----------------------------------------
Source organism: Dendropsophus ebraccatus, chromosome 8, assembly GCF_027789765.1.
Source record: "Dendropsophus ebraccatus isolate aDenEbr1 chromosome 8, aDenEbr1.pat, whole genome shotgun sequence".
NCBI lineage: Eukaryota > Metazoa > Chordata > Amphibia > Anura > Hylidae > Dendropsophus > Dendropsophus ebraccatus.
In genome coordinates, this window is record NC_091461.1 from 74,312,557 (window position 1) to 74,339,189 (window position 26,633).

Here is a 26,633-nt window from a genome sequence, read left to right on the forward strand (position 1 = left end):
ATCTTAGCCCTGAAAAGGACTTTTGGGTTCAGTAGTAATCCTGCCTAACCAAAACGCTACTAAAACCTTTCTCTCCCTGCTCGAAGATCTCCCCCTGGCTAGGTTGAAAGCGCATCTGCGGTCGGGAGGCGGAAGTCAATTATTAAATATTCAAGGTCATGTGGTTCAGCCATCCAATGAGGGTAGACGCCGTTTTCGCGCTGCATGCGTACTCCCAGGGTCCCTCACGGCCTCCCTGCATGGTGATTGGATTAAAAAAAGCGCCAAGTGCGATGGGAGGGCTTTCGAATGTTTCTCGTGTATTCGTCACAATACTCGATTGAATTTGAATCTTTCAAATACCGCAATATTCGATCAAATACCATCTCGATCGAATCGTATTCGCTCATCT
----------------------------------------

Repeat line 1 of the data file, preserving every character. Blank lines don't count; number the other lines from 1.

Source organism: Dendropsophus ebraccatus, chromosome 8, assembly GCF_027789765.1.